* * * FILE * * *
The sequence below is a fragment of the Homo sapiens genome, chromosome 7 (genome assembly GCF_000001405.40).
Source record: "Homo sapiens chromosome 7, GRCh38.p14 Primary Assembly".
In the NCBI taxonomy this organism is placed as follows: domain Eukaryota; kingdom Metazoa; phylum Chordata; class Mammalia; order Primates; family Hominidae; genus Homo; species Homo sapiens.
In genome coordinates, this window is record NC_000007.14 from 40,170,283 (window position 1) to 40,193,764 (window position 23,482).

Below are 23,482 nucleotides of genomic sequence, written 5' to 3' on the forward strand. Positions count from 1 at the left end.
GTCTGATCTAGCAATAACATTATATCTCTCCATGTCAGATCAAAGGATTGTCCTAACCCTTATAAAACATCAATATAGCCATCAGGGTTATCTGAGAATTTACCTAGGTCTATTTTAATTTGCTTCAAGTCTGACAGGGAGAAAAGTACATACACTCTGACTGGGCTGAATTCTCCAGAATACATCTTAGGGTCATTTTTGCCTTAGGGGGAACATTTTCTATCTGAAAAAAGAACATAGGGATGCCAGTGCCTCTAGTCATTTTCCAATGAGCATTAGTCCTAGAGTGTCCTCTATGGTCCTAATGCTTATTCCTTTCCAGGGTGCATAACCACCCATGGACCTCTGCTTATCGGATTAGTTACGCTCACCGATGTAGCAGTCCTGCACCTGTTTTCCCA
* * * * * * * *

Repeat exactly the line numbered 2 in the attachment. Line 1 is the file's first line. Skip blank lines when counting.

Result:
Source record: "Homo sapiens chromosome 7, GRCh38.p14 Primary Assembly".